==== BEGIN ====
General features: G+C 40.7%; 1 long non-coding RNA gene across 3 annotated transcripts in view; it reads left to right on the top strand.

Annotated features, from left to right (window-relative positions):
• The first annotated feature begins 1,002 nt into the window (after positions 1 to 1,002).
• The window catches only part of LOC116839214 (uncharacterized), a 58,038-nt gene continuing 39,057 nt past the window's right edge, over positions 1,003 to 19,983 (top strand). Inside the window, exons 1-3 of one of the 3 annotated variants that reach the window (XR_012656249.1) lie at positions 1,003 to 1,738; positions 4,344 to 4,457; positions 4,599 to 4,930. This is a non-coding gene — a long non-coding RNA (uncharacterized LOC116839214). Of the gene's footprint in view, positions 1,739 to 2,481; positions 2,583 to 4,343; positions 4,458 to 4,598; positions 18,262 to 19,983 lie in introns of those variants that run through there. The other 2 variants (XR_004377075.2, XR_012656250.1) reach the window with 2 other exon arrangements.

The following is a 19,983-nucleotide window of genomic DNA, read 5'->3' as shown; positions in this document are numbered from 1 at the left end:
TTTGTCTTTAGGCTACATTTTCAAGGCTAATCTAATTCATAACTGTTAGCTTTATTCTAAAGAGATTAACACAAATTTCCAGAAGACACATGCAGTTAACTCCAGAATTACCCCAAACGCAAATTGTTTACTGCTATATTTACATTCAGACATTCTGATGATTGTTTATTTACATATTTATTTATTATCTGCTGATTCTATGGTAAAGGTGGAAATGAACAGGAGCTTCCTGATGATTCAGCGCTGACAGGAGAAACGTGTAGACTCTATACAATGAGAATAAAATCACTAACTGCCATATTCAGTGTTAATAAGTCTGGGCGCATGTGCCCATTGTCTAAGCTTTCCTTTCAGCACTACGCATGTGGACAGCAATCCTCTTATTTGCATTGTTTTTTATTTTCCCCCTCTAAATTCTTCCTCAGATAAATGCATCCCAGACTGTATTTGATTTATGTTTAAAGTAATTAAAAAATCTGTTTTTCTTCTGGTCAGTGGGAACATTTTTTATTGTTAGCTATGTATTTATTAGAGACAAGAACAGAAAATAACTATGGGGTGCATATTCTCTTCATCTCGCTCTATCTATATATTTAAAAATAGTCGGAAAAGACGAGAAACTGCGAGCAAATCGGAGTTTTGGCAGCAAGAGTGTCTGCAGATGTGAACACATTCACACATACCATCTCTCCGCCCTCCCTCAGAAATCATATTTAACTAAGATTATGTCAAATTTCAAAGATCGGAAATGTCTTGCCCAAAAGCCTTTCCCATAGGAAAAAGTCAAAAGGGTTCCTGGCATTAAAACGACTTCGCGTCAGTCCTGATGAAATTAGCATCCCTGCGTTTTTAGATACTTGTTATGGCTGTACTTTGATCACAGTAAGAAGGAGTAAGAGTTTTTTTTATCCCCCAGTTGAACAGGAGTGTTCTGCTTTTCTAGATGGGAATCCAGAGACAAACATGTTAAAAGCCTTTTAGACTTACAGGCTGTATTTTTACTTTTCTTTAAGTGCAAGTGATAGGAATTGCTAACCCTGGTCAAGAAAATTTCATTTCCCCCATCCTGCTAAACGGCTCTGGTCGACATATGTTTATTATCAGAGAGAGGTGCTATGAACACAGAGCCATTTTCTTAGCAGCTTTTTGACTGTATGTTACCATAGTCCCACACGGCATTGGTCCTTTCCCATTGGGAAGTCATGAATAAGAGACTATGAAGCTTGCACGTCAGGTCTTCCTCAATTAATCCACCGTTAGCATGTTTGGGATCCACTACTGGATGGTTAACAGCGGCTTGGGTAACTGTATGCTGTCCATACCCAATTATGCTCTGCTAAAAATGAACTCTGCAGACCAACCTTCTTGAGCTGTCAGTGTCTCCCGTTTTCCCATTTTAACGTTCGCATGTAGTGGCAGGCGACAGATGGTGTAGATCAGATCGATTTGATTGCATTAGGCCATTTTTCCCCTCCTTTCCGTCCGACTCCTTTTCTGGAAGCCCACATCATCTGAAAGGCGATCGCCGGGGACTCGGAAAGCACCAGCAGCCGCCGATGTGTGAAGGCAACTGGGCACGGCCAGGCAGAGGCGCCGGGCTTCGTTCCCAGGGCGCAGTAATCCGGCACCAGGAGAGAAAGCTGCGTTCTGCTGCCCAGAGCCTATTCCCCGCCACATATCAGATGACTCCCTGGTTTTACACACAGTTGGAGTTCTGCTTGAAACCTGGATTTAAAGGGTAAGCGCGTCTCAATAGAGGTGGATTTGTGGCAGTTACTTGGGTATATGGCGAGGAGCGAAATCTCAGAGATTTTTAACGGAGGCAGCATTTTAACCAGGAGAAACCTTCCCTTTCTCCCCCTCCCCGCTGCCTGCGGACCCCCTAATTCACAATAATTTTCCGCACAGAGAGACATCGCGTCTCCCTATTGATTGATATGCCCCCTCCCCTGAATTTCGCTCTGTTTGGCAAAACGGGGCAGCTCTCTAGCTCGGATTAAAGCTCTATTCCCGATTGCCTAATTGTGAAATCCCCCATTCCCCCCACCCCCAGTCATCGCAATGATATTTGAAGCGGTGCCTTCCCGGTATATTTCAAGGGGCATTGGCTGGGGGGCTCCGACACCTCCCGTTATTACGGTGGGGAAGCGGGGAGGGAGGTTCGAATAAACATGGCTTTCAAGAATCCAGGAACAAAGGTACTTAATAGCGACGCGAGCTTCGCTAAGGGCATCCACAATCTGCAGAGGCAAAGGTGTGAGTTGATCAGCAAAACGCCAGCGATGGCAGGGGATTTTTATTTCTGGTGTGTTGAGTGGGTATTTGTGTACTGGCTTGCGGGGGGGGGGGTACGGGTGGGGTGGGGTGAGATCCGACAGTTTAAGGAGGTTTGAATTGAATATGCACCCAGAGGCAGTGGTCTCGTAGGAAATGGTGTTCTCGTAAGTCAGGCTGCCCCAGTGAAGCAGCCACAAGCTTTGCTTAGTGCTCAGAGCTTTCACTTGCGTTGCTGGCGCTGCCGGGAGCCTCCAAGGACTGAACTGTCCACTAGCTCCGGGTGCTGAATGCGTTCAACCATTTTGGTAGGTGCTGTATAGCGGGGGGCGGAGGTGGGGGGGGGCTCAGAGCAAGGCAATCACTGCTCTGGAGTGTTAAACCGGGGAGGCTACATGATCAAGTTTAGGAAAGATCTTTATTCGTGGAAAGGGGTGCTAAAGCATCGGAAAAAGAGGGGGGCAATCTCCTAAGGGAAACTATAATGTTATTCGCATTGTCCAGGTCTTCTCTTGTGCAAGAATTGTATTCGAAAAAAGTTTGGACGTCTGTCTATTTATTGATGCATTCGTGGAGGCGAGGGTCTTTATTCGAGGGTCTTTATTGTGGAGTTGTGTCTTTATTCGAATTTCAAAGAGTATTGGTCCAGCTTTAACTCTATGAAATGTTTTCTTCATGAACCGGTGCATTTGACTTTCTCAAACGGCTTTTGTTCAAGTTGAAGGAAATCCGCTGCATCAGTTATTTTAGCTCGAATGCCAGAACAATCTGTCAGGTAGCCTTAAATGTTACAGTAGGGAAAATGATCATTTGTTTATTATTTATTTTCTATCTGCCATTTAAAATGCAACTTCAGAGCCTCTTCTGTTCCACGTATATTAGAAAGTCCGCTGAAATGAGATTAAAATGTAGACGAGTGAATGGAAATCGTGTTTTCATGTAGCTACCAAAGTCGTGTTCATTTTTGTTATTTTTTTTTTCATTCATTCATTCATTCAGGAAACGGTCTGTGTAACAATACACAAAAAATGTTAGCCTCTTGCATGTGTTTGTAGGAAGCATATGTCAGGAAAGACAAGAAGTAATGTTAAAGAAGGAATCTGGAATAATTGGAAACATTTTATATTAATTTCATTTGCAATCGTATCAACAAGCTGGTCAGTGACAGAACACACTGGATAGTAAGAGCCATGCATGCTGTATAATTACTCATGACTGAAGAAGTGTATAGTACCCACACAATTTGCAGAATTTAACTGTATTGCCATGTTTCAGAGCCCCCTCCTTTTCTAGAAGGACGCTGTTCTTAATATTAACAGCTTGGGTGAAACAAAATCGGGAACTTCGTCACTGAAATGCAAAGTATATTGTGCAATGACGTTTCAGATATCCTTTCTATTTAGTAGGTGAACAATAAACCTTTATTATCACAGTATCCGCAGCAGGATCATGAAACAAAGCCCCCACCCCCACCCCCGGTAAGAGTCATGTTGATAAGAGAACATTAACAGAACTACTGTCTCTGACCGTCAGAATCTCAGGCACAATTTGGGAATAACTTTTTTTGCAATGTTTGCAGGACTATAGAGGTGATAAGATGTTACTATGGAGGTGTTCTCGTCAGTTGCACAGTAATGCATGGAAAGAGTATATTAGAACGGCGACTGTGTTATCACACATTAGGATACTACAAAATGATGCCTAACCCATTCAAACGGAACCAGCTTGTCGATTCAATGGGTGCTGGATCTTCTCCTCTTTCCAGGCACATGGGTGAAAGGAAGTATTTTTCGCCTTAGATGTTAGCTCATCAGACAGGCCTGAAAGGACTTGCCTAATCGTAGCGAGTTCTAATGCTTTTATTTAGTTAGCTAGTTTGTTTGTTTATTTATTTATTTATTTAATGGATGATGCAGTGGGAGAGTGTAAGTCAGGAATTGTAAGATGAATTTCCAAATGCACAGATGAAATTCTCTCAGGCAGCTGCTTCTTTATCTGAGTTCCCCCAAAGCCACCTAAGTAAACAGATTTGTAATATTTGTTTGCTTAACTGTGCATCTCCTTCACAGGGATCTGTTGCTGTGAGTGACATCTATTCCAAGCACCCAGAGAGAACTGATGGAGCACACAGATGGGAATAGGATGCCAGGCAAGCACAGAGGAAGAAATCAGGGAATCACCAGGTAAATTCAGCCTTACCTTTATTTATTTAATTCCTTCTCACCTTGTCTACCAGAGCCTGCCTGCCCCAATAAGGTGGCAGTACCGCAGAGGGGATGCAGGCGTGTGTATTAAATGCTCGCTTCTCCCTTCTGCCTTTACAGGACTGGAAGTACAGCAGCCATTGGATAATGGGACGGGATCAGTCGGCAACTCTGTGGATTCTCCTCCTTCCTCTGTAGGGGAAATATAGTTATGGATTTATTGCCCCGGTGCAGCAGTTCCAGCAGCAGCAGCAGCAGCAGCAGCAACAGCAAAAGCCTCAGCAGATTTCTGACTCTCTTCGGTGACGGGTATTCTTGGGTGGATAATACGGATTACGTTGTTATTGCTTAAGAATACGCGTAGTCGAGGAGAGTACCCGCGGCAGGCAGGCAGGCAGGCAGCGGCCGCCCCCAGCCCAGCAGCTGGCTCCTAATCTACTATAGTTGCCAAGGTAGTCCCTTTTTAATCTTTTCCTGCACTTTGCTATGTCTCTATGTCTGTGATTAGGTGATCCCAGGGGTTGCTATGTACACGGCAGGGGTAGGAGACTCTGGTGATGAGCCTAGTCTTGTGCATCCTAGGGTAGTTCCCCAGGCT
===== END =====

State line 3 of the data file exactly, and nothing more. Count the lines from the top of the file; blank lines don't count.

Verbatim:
• The first annotated feature begins 1,002 nt into the window (after positions 1 to 1,002).